Be creative with light
Light can be a friend or adversary in low-light and nighttime shooting. It just depends on the subject, angle, and available light. If there is a neat light source nearby, consider using that as a way to light up the subject, especially if it's a person. Neon lights from signs or equipment are good, as are candles, fires, fireworks and other interesting sources.
If these lights are in front or to the side of the subject, you can try getting something dynamic and interesting. Or you could shoot the subject backlit, so they become a silhouette in front of the light. Try shooting someone's portrait lighting up a cigarette or cigar in the darkness (they need to move as little as possible doing it) and see how that turns out. If you're out somewhere with little light, turn on a car's headlights and point them at the person you want to capture. The juxtaposition of light and darkness may lead to something visually compelling.
Friends and family can also help with their phones. Have one or two of them turn on and point the flashlights on their devices at the subject from left and right. This would mostly be for people, but you can do it for objects, too.
It's a far better option than using the flash, which you should never use for night or low-light shots unless you're absolutely desperate to salvage something. And if you absolutely have to use the flash, try diffusing it with a white napkin or tissue to soften its effect and reduce the shadow behind the subject.
Shoot in RAW
More phones offer RAW as an option, but you should only select it if you plan to edit the photo afterward. RAW images are, as the name implies, free of any processing. They're uncompressed, meaning tons of visual data is still there to manipulate and edit.
This is truly useful when dealing with low-light and night shots, where pulling out extra detail could be vital. Highlights, shadows, colors, and white balance are easier to adjust when dealing with a file this large, though you will need to do it in an app that can handle them. Adobe Lightroom is perhaps the best, though Snapseed and VSCO can also deal with them.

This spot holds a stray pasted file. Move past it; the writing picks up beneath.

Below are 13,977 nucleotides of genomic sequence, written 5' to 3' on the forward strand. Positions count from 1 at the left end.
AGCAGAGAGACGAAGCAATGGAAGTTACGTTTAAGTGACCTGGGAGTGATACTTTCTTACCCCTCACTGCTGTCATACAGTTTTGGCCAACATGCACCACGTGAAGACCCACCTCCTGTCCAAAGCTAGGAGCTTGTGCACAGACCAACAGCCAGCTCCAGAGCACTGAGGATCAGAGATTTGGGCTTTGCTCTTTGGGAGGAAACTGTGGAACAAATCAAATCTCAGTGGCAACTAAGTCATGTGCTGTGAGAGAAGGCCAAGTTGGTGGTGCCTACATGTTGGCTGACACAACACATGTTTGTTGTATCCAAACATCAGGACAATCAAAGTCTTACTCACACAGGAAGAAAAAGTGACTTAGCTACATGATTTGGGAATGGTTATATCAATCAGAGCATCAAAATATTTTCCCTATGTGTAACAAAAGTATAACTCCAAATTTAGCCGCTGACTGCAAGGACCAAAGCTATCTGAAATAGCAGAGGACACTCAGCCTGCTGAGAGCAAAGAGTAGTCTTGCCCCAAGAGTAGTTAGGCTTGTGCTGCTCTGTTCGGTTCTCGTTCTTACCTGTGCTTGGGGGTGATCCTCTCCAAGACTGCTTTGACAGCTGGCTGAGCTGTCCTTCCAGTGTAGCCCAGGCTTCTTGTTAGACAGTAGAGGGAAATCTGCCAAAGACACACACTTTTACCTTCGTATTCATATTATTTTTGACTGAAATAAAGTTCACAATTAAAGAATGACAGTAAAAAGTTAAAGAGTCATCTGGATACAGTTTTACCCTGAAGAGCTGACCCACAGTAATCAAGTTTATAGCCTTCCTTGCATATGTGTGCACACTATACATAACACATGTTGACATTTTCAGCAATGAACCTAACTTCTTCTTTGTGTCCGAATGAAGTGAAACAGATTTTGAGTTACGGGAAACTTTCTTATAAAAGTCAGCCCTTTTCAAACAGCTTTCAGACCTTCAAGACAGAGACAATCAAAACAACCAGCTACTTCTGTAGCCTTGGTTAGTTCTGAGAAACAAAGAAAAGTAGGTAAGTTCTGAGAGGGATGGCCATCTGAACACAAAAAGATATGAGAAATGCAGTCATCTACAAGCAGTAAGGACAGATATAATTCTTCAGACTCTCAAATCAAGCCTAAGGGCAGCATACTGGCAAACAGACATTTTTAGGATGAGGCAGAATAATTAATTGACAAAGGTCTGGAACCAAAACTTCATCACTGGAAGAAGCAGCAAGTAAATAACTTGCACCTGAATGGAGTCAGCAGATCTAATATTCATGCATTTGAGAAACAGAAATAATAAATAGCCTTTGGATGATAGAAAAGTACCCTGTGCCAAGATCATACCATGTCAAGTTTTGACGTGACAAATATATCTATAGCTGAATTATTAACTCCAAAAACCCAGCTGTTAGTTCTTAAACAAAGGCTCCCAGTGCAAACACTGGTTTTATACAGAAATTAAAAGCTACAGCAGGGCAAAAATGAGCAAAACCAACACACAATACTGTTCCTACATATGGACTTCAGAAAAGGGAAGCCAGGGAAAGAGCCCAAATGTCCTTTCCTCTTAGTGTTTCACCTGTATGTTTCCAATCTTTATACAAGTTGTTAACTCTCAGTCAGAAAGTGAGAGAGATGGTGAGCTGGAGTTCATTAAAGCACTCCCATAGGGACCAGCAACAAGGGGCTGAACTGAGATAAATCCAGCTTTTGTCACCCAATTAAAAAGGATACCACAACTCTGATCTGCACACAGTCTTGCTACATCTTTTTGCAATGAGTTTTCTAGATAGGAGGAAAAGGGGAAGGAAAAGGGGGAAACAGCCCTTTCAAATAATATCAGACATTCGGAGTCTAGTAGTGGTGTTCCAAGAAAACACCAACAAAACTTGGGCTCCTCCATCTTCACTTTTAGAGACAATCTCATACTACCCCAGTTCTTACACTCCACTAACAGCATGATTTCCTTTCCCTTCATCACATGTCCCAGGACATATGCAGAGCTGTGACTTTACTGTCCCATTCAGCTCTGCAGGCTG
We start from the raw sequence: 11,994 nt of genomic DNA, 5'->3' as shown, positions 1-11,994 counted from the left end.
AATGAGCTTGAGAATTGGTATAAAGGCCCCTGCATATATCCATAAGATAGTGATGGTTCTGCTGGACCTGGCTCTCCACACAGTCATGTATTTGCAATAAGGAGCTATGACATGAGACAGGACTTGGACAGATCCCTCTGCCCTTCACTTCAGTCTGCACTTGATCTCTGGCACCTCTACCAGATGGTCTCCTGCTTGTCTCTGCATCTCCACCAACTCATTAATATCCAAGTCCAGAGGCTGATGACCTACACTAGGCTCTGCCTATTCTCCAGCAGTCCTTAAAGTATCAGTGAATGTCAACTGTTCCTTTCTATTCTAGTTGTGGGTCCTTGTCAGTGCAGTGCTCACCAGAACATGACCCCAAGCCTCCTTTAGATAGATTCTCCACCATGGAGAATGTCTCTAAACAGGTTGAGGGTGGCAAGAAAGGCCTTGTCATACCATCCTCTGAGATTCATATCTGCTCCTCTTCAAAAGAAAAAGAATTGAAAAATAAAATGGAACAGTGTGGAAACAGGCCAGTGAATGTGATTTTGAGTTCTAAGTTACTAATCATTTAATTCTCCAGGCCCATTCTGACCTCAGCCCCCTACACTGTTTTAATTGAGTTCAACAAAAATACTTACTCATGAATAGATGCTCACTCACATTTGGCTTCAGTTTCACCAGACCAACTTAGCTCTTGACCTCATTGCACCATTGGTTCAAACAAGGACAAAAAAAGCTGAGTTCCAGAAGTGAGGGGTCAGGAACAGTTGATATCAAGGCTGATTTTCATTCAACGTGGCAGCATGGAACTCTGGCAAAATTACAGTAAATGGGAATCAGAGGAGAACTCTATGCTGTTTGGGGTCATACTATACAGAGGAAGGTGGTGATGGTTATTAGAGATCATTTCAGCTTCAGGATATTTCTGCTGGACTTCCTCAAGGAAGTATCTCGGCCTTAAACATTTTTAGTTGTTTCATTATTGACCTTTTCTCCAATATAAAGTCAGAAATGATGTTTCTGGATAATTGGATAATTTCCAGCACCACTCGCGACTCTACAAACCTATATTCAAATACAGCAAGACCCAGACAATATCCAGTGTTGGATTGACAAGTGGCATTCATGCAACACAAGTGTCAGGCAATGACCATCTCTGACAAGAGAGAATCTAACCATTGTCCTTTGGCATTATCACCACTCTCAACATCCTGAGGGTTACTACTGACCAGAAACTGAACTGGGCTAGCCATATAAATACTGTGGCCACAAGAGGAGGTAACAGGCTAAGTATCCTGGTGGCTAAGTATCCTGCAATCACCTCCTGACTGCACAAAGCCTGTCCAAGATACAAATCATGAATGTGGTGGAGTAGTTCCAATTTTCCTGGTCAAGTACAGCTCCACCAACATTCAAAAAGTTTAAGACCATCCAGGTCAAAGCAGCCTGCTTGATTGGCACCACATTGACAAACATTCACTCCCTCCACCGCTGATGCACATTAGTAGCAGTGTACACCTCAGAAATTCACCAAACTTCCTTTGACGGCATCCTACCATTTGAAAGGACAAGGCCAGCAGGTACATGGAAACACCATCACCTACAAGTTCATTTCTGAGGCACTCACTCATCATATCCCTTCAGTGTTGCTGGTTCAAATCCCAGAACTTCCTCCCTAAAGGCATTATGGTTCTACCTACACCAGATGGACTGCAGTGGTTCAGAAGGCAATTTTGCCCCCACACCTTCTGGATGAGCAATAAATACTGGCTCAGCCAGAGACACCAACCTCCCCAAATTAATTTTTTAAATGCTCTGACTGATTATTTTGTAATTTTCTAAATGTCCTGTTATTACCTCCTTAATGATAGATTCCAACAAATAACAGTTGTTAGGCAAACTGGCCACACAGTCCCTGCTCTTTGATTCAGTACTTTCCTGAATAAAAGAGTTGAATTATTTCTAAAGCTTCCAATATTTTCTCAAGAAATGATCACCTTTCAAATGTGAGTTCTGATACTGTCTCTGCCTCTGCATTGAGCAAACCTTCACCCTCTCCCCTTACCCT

Use a tripod or flat surface
I noted this earlier, but it bears repeating. If you're trying to get a well-lit image or freeze motion in an interesting way, you will need help from a tripod or flat surface. Long exposure photos in Pro or Manual modes are like any camera. When you prop up a phone on a tripod or lean it on a flat surface, turn on the timer, adjust the settings how you like, and tap the shutter.
Even if your phone has a dedicated Night mode, try this approach anyway. It gives you more control over exposure compensation and ISO, which can produce different results. It also means you can try shooting something artsy with movement, like light trails or blur effects, and see what comes out.
Don't accept mediocrity
What's great about learning low-light and night shooting, especially if you learn pro and manual modes, is that you also get better at shooting in other situations, too. When you get better at one of the most difficult photography scenarios, you're bound to start looking at all settings and locations with a different eye. What you might have considered a good photo before, may be simply okay later on. Don't kick yourself for not knowing sooner; just keep on shooting.